Cat Eldridge has done a dangerous thing, asking me to talk about Charles de Lint. That’s like asking W. C. Fields to discuss his favorite whiskey. Tamson House, the Newford stories, all the blendings of myth and magic into our modern world, the art and music mixed with squalor and deadly danger — I devour them as they come out, and wish for more. Fifteen years, twenty years of worlds we can touch and taste and smell, just beyond the edge of what we call the real world. Still not enough — can we go back to Tamson House? Please? What mischief have the Crow Girls stirred up now?
No, he didn’t invent Urban Fantasy as a story niche. It just seems that way. But the genre has been around as long as men have spun tales and built an “urban” to tie those tales to. Gods and demons haunted the dusty mud-brick streets and midnight shadows in Ur of the Chaldees, stalked the mean piss-stinking alleys and genteel wine bars of Nineveh and Tyre, brought Troy down in flaming bloody ruins with their squabbles.
He didn’t invent that. Instead, I think he does something just as important, and just as hard. He takes that and molds it and mixes in our modern fears and wonders and failings, and then peoples it with characters we recognize and love. And, yes, puts those characters through unmitigated hell before bringing them out again. His tales spin magic that redefines our modern world, with strange things peeking out of pictures or slipping through gaps in bookstore basements, with fey electrons infiltrating our computers. In the process, reader by reader, he redefines us when we emerge from the far end of those stories, changed.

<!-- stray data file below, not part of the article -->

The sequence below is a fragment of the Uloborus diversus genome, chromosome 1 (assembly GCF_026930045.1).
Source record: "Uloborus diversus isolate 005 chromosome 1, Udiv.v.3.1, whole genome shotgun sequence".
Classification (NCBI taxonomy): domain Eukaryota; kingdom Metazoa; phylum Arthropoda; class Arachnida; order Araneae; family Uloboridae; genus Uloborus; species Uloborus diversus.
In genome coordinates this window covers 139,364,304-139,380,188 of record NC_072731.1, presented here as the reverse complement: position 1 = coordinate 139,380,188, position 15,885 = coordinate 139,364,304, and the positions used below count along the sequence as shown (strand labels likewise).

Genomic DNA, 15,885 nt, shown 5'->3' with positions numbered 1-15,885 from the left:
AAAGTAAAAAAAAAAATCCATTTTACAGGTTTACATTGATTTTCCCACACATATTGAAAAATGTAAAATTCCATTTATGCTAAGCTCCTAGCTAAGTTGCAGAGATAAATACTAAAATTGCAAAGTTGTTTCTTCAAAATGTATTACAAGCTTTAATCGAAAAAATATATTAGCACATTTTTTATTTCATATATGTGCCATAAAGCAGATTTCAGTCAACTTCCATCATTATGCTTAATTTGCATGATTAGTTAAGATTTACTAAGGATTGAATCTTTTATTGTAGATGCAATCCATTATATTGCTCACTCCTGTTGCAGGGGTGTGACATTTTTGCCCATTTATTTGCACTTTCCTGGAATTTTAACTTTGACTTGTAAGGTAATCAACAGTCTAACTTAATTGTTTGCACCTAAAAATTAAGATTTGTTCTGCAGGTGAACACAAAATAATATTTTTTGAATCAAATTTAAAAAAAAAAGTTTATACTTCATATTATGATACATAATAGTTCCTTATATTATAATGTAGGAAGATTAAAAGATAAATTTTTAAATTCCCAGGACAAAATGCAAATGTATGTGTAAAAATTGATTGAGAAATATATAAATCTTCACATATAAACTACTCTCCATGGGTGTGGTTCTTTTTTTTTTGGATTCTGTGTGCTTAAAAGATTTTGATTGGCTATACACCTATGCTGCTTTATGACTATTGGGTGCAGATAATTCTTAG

On a more personal note, I owe him a drink or two if we ever meet in a bar somewhere. He’s the kind of man who will read an unknown author’s debut novel in electronic form and write an enthusiastic blurb for the “advance reading copy.” That, ladies and gentlemen, qualifies as “service above and beyond the call of duty” to the genre and his fellow writers.